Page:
I also think the County Council should be in there with the City, supporting them with money, to make sure the Robin Hood card is the success it can be.
Not all the bus companies are taking part and I suspect that those who are, are calling the tune, making the card more expensive and geographically restrictive.
I hope the map below is self-explanatory. The usual rule applies. Click on the map to enlarge it.
On Friday 8 January the Nottingham Post ran a front page story about how the tram had reduced bus services in Beeston by '25%'. The story contained a number of errors, including a reference to the 17, which stopped running between Beeston and Toton before the tram started. Its demise came as no surprise to me, but this is not ‘Beeston’ news by any stretch of the imagination — which is why I ignored it. See my blog post from a year ago: http://beestonweek.blogspot.co.uk/2015/01/beestons-flying-dutchman-bus-and.html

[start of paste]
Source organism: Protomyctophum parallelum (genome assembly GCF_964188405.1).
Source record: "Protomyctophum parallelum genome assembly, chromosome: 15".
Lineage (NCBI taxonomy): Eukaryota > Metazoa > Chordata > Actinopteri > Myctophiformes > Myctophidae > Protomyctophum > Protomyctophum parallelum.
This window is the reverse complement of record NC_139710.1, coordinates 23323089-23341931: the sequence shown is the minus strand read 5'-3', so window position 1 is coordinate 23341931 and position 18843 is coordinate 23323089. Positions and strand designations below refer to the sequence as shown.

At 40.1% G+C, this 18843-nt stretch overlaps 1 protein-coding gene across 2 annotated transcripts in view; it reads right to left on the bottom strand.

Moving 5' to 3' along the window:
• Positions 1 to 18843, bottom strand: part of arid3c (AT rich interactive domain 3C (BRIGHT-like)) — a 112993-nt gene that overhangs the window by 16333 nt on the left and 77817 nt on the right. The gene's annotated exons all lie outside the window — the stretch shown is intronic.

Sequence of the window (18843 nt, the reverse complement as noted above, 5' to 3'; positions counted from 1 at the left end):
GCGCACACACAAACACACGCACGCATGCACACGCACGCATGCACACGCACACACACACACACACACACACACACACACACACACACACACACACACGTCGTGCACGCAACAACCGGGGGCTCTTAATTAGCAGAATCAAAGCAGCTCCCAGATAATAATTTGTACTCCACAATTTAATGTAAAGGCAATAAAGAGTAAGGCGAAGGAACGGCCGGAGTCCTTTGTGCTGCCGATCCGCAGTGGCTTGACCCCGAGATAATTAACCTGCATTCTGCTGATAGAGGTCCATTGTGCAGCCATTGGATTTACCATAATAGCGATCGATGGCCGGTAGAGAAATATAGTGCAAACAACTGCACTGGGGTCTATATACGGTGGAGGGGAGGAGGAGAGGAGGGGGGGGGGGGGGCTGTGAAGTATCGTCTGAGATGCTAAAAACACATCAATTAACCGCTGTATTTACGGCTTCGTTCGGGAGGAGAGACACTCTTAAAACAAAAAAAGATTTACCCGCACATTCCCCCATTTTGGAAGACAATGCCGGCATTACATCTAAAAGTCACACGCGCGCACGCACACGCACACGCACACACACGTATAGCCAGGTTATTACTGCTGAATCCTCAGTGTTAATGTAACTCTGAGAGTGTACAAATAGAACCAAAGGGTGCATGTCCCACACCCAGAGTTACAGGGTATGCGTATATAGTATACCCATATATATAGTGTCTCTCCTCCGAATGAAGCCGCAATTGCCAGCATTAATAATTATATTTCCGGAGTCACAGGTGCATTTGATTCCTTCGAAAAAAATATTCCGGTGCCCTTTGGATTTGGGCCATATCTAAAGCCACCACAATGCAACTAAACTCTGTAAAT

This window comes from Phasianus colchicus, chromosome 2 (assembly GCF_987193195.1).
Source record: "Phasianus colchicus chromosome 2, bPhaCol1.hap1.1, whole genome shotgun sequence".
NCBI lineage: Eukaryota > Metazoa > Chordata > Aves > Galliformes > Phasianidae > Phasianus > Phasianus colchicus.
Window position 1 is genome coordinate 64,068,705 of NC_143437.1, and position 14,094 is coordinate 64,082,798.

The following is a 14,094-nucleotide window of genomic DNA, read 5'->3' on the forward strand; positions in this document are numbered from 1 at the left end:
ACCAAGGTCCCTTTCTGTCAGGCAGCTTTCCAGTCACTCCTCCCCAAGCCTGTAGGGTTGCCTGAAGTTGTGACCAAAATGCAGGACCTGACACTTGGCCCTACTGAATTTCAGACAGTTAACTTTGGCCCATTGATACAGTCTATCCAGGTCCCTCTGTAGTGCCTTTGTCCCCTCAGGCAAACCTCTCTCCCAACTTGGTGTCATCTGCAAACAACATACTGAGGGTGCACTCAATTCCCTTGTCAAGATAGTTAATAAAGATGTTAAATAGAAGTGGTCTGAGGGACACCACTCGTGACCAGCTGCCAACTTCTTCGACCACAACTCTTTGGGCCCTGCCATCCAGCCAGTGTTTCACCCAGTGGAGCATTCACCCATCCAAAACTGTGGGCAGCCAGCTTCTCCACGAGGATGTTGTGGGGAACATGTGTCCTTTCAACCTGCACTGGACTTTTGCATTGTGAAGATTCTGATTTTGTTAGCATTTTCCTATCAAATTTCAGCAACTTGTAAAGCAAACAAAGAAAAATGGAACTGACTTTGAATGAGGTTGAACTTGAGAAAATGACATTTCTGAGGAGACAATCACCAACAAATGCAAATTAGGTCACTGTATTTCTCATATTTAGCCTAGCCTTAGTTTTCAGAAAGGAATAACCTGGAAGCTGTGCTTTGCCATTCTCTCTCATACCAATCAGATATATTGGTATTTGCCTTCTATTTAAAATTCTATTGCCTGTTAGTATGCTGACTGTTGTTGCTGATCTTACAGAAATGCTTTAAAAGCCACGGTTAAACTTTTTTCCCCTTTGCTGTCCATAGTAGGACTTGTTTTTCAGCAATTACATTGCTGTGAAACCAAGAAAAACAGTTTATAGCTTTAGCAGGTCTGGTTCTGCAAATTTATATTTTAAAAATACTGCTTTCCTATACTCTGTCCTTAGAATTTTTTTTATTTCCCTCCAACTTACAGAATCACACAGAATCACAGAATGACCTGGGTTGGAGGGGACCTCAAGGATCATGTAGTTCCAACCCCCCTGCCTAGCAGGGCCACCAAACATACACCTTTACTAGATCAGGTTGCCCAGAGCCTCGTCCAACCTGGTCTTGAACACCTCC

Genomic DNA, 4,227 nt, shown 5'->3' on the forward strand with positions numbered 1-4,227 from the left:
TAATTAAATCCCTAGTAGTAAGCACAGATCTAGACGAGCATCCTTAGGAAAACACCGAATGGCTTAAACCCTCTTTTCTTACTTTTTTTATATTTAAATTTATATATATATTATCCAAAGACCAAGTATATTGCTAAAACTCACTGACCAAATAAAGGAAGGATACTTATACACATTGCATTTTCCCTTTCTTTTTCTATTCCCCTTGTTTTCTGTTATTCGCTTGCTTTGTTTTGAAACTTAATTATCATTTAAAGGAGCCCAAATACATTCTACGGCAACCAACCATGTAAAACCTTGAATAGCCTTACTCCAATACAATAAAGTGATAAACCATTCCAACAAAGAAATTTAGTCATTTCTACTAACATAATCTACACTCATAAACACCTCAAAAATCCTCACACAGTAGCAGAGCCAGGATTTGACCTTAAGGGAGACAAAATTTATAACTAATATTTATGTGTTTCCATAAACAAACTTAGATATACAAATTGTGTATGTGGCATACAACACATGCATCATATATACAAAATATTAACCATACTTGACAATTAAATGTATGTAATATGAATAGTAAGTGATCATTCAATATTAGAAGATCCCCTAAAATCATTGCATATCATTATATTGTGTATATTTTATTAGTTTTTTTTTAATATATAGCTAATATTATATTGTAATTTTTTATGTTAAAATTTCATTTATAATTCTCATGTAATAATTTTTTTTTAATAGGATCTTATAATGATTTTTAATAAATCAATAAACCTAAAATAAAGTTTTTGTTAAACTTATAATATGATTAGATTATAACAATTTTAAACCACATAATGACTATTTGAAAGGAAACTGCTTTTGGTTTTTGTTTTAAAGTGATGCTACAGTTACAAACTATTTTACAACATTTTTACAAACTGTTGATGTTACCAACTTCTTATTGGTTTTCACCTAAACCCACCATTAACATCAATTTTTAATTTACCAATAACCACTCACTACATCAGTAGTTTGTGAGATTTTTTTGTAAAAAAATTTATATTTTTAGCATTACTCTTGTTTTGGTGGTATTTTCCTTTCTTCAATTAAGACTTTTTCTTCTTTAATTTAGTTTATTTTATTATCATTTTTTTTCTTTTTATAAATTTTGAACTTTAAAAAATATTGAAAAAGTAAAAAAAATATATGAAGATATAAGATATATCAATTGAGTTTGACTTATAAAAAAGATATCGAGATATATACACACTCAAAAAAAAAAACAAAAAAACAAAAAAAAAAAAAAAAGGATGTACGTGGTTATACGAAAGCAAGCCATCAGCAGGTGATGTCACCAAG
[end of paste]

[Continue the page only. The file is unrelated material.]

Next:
The Derby Road service (Stapleford Club Class), may have been cut, but Trent-Barton have doubled the frequency of the i4 and YourBus have started the Y4 (following the same route as the i4), so there are now many more buses running along the Derby Road between the Priory and Bramcote islands than there were. How this can be interpreted as ‘a cut’ is beyond me, nor is it really Beeston. It is too far out of the town centre.
The 510 change will be seen positively by folk living on Queens Road, who can now catch a bus direct into Beeston again, after the 36 returned to it original route, once Chilwell Road re-opened. For some this is a good news story. I actually chopped a paragraph from my piece about the 510.
On Saturday 9 January, the Post published a full page by me about the tram and its impact on local bus services. My take was very different and was something I had been invited to write some days ago.